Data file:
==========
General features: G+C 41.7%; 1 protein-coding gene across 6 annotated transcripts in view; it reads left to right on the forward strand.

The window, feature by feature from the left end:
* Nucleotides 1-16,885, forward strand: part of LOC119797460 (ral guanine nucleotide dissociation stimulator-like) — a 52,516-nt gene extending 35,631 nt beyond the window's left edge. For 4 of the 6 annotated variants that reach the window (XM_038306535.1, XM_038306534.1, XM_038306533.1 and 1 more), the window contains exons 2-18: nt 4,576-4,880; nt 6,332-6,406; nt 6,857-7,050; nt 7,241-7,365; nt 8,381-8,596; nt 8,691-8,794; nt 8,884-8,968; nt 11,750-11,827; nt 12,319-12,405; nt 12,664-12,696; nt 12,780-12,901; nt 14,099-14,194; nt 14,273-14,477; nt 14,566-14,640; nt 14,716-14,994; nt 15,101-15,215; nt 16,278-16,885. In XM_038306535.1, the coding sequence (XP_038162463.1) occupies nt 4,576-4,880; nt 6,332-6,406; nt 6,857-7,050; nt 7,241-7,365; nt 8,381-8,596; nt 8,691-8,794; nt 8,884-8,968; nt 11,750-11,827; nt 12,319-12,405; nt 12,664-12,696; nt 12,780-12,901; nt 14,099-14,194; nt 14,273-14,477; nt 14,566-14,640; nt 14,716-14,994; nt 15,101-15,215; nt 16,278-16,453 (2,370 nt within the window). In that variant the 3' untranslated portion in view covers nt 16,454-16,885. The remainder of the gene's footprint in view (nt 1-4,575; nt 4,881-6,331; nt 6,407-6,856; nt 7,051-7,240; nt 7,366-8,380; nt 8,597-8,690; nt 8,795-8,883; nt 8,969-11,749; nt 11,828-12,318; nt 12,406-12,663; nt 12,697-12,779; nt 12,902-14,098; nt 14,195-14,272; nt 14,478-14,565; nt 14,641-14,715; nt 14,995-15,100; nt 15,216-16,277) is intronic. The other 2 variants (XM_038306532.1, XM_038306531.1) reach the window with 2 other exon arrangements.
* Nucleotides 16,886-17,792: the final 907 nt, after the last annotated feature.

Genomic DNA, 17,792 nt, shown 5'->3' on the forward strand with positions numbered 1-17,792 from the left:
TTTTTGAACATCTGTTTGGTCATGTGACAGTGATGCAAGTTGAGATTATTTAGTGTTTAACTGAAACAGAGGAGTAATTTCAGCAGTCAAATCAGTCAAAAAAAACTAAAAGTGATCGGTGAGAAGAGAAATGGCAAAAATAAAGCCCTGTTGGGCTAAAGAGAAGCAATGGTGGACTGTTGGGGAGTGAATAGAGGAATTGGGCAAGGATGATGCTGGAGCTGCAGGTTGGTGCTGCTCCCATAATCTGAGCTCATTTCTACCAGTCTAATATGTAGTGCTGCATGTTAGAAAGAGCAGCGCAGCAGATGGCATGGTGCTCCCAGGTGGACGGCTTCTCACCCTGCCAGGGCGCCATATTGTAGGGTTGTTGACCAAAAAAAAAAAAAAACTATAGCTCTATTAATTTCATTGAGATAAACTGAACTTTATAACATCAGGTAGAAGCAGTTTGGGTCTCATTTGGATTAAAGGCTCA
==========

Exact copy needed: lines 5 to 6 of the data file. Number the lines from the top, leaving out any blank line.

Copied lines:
Genomic DNA, 17,792 nt, shown 5'->3' on the forward strand with positions numbered 1-17,792 from the left:
TTTTTGAACATCTGTTTGGTCATGTGACAGTGATGCAAGTTGAGATTATTTAGTGTTTAACTGAAACAGAGGAGTAATTTCAGCAGTCAAATCAGTCAAAAAAAACTAAAAGTGATCGGTGAGAAGAGAAATGGCAAAAATAAAGCCCTGTTGGGCTAAAGAGAAGCAATGGTGGACTGTTGGGGAGTGAATAGAGGAATTGGGCAAGGATGATGCTGGAGCTGCAGGTTGGTGCTGCTCCCATAATCTGAGCTCATTTCTACCAGTCTAATATGTAGTGCTGCATGTTAGAAAGAGCAGCGCAGCAGATGGCATGGTGCTCCCAGGTGGACGGCTTCTCACCCTGCCAGGGCGCCATATTGTAGGGTTGTTGACCAAAAAAAAAAAAAAACTATAGCTCTATTAATTTCATTGAGATAAACTGAACTTTATAACATCAGGTAGAAGCAGTTTGGGTCTCATTTGGATTAAAGGCTCA